We live in a society where majority of us live in isolated family units. Some of us may be privileged enough to live just a short few minutes drive from close family members but unfortunately, the rest of us are not only a few hours drive but even flights away from parents or siblings. This isolated family unit lifestyle can have a very negative impact specifically to new mothers. During the first few days and months of a baby’s life, new mothers are faced with caring for a child as well as healing from childbirth. For those who have had children or been around someone who has, you know for a fact that caring for a new child and healing from the birth of a child is not an easy task. This means that any help is warranted during this critical time from family and friends. But as mentioned previously, not all of us have this luxury of getting help from family members whether it be distance being a barrier or even the inability to take extended days of work for financial reasons. This may lead to a lack of social support posing a risk factor for postpartum depression.
Postpartum depression is defined as a form of depression that can start at any time during the first year of a child’s birth (1). It consists of a change in mood that affects the way an individual sees themselves and how they interact with the people around them (1). Lack of social support is one of the numerous risk factors associated with postpartum depression. These other risk factors include a previous history of depression, negative attitude towards a recent pregnancy, risky pregnancy, mismatch between the expectation of a mother and actual pregnancy event, a young age during pregnancy, sleep status, smoking, education, low income, and nutritional status (2).
As a new mother, I had a much less severe version of postpartum depression known as baby blues. The baby blues usually last for no more than 14 days with symptoms lasting for a few minutes to several hours of the day (3). I remember feeling sad, restless, impatient and incompetent as a mother just a day after having my child. And yes, you do wonder how is this happening when something so joyous was just granted to you which makes you feel that maybe you are being ungrateful. But no, this is not you being ungrateful it is a very valid emotion especially during such a critical time where your body has gone through so much while also trying to take care of a newborn which can be challenging.
One way as Muslims that we can try to cope with a difficult situation such as this is by getting closer to Allah (God) through prayer. However, this is not possible during the first few weeks postpartum as a woman bleeds for about 6 weeks whereby she is exempted from performing salat (prayer) and fasting, just as during menstrual bleeding (4). This is not only because they are in a state of impurity but also due to the fact that they are experiencing pain and feeling weak (4). By exempting us from prayer and fast, Allah wishes to reduce the burden of worship on us during this time (4). So, although there may be some limitations in what acts of worship we can engage in there are other spiritual acts we can do during this time. One alternative acts of worship dhikr (remembering Allah) which not only increases your ranking with Allah but also brings you closer to Allah (5). Other acts of worship consist of giving charity, listening to beneficial lectures, making dua, visiting the sick etc. (5).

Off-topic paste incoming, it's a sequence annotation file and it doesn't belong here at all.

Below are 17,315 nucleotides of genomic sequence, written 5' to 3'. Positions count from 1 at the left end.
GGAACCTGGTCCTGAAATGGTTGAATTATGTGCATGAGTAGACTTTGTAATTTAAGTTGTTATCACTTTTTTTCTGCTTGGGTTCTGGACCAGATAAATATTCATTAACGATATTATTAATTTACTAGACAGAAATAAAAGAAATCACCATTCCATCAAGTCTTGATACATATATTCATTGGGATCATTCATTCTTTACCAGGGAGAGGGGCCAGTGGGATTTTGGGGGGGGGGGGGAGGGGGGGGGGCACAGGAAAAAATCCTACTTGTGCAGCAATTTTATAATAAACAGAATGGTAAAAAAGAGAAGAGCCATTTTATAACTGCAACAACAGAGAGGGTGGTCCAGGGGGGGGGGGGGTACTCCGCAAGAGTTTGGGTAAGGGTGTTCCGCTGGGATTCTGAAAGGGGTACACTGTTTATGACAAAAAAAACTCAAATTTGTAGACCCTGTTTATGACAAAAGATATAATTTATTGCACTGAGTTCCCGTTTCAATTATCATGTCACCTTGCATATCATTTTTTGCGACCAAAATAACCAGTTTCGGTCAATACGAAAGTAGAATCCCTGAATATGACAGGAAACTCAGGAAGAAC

Asides from doing acts of worship, there are other beneficial things one can do to help deal with symptoms of postpartum depression and baby blues. These include (6):
1. Exercise- In the first few weeks this could be as simple as walking 10 minutes daily. By doing so you are releasing the feel good chemicals in your body known as endorphins.
2. Eating Healthy- Eating nutrient dense food is not only good for your body it also makes you feel good.
3. Taking time out for yourself- Seek out help or take up a trusted family member’s offer to look after your child so you can do what you like such as going to the movies, a walk or take a nap. This will allow you to feel more energized as you recharge yourself.
4. Avoiding isolation- Simply talking to a close friend or family about your feelings can make a shift in your mood. Consider going to a mom’s support group in your community, you will be surprised to hear that others may be going through similar issues. You may also get the opportunity to learn some helpful parenting tips.
5. Breastfeeding- Studies have shown that breastfeeding reduces the risk of postpartum depression as it increases the feel good hormone known as Oxycontin.
6. Getting rest- Sleep when the baby sleeps. You may feel annoyed of hearing this so often but studies have consistently proven that mothers who sleep less, particularly 4 hours of sleep, have an increased risk of experiencing depressive symptoms.
These suggestions can be very beneficial when practiced regularly. However, if you feel that your symptoms are severe and continue to last for more than 2 weeks don’t be afraid to seek professional help or even simply mentioning it to your healthcare provider. They can point you in the right direction and get you the help you need so that you are your most optimal self. Furthermore, for family and friends who are around new mothers or soon to be expecting mothers, try to be as supportive as possible. I, myself, felt that I was an incompetent mother if I ever asked for help, so I would overburden myself or get frustrated when I was unable to do something. Thankfully, my family was attentive and did not wait for me to ask but offered to help. This allowed me to feel less burdened and also gave me some time to myself. Nonetheless, a simple message to all mothers, there is no such thing as a perfect mother. You are doing your best and that’s what matters most.
Written by: Raya Haddas